Antisera to rabbit polymorph granules and to rabbit erythrocytes have been prepared in guinea pigs.

Both antigranule and antierythrocyte sera are hemolytic and both exhibit striking cytotoxicity on leucocytes. The sequence of toxic events, as observed by phase contrast cinemicrophotography and electron microscopy, consists of explosive granule lysis, cell swelling, cytoplasmic liquifaction, and nuclear fusion. Other rabbit cells are also susceptible to these cytotoxic effects, but cells, including polymorphs, of other mammals are not.

Cytotoxic action of the antisera requires, in addition to the antibody, heat-labile serum factors and divalent cations, suggesting that the action is a combined one of antibody and complement.

The morphologic observations have been supported by biochemical studies demonstrating release into the medium of granule-bound hydrolases following exposure of polymorphs or of isolated granules to the antigranule or antierythrocyte sera.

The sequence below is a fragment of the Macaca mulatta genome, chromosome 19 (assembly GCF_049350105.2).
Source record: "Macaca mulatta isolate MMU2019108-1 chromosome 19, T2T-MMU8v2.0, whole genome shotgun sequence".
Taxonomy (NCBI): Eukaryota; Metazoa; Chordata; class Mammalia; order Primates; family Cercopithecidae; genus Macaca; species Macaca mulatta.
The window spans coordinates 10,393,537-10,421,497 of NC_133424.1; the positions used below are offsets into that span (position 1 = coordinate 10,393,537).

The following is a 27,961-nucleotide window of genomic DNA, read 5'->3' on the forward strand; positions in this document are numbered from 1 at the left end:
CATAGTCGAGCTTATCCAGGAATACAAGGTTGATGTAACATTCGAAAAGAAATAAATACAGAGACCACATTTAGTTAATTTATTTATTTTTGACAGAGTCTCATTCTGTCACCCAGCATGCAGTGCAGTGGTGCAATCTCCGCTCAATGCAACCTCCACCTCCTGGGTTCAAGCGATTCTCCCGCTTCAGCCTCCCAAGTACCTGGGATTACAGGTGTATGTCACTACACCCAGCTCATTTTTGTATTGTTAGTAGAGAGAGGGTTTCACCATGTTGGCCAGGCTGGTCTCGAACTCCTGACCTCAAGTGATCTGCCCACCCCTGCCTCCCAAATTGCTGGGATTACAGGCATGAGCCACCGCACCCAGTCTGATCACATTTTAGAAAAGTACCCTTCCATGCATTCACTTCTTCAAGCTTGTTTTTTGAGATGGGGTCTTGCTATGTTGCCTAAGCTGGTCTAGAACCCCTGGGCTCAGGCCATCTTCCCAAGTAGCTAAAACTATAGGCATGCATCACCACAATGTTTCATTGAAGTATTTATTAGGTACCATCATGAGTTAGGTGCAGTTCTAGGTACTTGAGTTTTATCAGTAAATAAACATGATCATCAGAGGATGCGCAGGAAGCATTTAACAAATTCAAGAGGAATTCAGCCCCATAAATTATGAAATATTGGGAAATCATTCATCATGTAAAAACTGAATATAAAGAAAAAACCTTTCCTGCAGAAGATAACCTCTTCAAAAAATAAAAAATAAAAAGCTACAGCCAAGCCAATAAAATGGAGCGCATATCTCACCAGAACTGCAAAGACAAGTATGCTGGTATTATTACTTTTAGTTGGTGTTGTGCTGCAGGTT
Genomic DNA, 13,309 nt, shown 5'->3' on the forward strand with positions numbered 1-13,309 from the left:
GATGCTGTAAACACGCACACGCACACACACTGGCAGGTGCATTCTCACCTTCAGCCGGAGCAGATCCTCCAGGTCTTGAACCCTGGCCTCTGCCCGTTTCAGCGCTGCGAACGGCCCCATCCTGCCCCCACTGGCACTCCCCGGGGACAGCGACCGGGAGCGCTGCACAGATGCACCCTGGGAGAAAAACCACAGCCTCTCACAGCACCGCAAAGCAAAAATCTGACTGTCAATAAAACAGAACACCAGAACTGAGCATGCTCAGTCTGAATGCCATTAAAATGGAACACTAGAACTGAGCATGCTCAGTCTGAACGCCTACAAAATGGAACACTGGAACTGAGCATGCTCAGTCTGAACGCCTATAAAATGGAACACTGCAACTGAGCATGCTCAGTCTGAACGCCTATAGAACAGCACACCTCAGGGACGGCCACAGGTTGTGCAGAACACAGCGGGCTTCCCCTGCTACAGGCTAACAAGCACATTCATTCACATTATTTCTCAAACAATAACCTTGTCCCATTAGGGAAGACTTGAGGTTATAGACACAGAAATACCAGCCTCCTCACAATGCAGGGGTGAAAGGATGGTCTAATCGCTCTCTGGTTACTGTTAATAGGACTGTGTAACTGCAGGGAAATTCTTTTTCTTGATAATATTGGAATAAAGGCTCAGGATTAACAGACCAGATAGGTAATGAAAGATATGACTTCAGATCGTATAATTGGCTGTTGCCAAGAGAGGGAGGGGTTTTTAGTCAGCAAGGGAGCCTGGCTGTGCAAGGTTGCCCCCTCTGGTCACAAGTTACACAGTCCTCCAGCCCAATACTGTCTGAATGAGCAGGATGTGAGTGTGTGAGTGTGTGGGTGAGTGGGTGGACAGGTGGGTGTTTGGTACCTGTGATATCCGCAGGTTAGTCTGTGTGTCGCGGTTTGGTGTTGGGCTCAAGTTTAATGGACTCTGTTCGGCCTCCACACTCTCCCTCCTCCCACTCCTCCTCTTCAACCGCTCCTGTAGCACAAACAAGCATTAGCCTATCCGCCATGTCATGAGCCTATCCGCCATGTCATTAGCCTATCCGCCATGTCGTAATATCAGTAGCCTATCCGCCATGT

Granulolytic activity of the antisera can be reduced or removed by absorption with either rabbit leucocyte granules or with erythrocytes, indicating that leucocyte granules and erythrocytes have an identical or similar membrane constituent.

The observations lend support to the notion that lysosomal hydrolases may exert autolytic effects in some situations.

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